TTP says it did not kill missing Pakistani police officer

Published By ITCT News Desk On : November 14, 2018
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AfPak region: In a statement released on Wednesday, Tehrik-e-Taliban Pakistan (TTP) denied that it killed the missing Pakistani police officer Tahir Dawar.

Pakistani police officer Tahir Dawar, who was based in Peshawar, had gone missing from Islamabad on October 27. His mutilated body was found in eastern Nangarhar province of Afghanistan near the Pak-Afghan border. Alleged pictures of his disfigured body circulating on the social media show that he was ruthlessly tortured before being killed by the unidentified men, with severe torture marks found on his face and body. The killers then dumped his body near Momand Dara area of Nangarhar.

Officials say the military authorities were in contact with their Afghan counterparts to facilitate the transportation of the body, but it was not likely to reach here on Tuesday. “We may get the body tomorrow,” a senior official said.

In a written statement on a blank piece of paper found alongside the body, the Islamic State Khorasan (ISKP) group claimed responsibility for the killing. However, there has been no official claim from Amaq Agency. Some reports also initially claimed that he was killed by Tehrik-e-Taliban Pakistan (TTP).

In a statement released on Wednesday, TTP denied that it killed police officer Tahir Dawar, saying that it proudly claims its actions but is not responsible for the missing cop’s death. The statement further boasted about TTP’s 2009 attack in the headquarters of Pakistani military and threatened Pakistani journalists for what it says is fake news being attributed to it. The TTP statement also warns its supporters not to believe anything other than what is being said by its official media channel the Umar Media.

ITCT Newsdesk talked to ITCT Deputy Director Faran Jeffery, who is also head of South Asia desk at ITCT, about the brutal killing of police officer Tahir Dawar. Jeffery had this to say:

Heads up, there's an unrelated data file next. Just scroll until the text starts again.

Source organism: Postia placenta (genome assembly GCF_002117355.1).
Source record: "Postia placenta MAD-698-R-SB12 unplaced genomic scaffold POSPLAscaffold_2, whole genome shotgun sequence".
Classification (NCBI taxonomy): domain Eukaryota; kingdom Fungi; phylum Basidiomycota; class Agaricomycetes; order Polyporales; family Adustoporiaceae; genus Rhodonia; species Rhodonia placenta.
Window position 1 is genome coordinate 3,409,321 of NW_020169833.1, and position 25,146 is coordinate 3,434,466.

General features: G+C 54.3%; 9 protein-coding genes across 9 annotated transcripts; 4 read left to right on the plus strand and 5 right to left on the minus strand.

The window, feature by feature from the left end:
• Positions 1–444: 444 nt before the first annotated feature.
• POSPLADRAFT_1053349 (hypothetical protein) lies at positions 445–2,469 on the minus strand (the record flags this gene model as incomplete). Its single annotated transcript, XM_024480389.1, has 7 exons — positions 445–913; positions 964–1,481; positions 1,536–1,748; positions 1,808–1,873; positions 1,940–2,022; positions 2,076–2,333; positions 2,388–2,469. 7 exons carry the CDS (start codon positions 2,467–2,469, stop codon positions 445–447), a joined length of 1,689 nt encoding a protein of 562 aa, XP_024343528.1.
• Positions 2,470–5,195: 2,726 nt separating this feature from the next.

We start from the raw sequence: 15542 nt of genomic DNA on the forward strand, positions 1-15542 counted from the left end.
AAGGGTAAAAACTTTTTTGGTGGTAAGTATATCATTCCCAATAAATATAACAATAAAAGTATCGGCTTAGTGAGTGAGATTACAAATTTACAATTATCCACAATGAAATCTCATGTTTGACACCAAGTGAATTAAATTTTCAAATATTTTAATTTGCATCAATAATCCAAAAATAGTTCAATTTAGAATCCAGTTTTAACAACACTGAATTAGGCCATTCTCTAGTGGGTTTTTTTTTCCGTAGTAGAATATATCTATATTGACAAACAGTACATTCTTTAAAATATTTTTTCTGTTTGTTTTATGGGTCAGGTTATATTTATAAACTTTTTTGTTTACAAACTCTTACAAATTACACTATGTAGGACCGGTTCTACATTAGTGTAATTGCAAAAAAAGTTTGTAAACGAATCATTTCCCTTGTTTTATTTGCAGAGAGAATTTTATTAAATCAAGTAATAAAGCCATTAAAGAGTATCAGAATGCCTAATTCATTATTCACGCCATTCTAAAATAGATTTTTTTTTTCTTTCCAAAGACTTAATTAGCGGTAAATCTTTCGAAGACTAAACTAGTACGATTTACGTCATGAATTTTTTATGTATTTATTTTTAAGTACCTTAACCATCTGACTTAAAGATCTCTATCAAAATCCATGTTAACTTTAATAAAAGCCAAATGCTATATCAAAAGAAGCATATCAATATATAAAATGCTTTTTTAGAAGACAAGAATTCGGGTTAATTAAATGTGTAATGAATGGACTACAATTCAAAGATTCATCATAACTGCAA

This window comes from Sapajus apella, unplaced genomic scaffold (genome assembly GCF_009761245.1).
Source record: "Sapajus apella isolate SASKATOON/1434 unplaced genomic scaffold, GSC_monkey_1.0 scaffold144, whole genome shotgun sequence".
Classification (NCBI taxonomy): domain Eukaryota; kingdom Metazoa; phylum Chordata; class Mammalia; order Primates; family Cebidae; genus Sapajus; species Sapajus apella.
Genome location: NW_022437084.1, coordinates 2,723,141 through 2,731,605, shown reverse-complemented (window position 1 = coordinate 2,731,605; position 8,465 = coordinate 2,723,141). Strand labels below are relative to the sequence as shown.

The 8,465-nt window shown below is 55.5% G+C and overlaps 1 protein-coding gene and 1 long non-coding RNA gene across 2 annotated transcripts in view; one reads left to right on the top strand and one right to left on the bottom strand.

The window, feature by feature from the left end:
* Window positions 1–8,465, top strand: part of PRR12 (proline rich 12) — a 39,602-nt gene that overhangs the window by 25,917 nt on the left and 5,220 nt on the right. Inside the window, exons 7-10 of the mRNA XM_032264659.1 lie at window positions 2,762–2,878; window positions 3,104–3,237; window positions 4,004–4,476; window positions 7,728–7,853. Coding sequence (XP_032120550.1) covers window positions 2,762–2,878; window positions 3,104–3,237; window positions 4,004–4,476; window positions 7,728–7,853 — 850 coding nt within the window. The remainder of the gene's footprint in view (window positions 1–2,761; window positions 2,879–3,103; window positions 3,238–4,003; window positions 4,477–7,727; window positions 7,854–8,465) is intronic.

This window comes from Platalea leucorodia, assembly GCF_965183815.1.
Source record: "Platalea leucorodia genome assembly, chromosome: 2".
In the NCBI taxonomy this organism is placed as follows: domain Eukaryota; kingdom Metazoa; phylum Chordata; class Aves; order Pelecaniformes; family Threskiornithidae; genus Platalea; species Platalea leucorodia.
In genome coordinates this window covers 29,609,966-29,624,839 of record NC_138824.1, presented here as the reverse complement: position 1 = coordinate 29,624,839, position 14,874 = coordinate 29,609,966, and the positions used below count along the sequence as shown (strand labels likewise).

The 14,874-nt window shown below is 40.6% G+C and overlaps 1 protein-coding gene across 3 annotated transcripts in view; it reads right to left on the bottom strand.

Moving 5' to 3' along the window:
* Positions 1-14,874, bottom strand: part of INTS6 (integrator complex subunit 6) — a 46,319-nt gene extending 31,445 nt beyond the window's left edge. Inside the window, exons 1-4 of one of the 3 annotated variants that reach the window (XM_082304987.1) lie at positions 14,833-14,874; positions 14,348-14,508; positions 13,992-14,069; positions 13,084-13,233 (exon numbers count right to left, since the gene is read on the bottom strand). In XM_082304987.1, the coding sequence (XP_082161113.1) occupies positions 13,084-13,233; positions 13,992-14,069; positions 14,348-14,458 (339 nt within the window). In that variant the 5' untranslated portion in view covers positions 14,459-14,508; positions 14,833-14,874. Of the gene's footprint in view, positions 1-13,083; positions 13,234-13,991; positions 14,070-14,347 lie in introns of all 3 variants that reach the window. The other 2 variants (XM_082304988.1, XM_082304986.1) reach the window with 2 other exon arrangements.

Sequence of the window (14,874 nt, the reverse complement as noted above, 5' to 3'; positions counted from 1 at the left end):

The case of missing police cop Tahir Dawar is pretty complicated. He was kidnapped from Islamabad, the most secure city in Pakistan, and somehow his dead body ended up in Afghanistan. Now, first of all, things like this have happened before. For example, Ali Gillani, son of former Pakistani PM Yousuf Raza Gillani, was kidnapped from Multan and was taken to Afghanistan. Or take the kidnapping of the son of Salman Taseer, slain governor of Punjab, Shahbaz Taseer, who was kidnapped from Lahore and then taken to Afghanistan. But in those days things within Pakistan as well as at the border used to be very different. Lawlessness was more common and Pakistani military was heavily engaged on multiple fronts against terrorists. But things have significantly changed since then. Firstly, Pakistani intelligence today is way better on Afghanistan-based terrorism than it was in 2013 or before. Secondly, the Pakistan-Afghanistan border management has significantly improved since then. And Pakistan is also working on the border fence, which will make it harder to infiltrate the border. But am I saying that it is impossible for terrorists to smuggle him into Afghanistan? No, absolutely not. Because there are still loopholes and it is still very much possible – but more difficult than before – for terrorists to smuggle a hostage from Pakistan to Afghanistan. The problem is that the letter claiming responsibility on behalf of ISKP found on his dead body looks like a fake. It is written hastily on a blank piece of paper and there has been no claim from Amaq Agency. ISKP always uses its official letterhead for such letters. Even smaller and significantly less richer groups like TTP and Lashkar-e-Islam use their official letterheads for such claims and statements, because anyone can write anything on a blank piece of paper. That doesn’t make it authentic. And now TTP has denied that it has anything to do with the cop’s kidnapping and eventual killing. So that makes this case even more complicated, at least until we get more answers. Because if TTP says it didn’t do it, and if that ISKP letter is fake and there’s no official claim from Amaq, then we will have to ask: who did it? Hopefully we will find that out soon.

 

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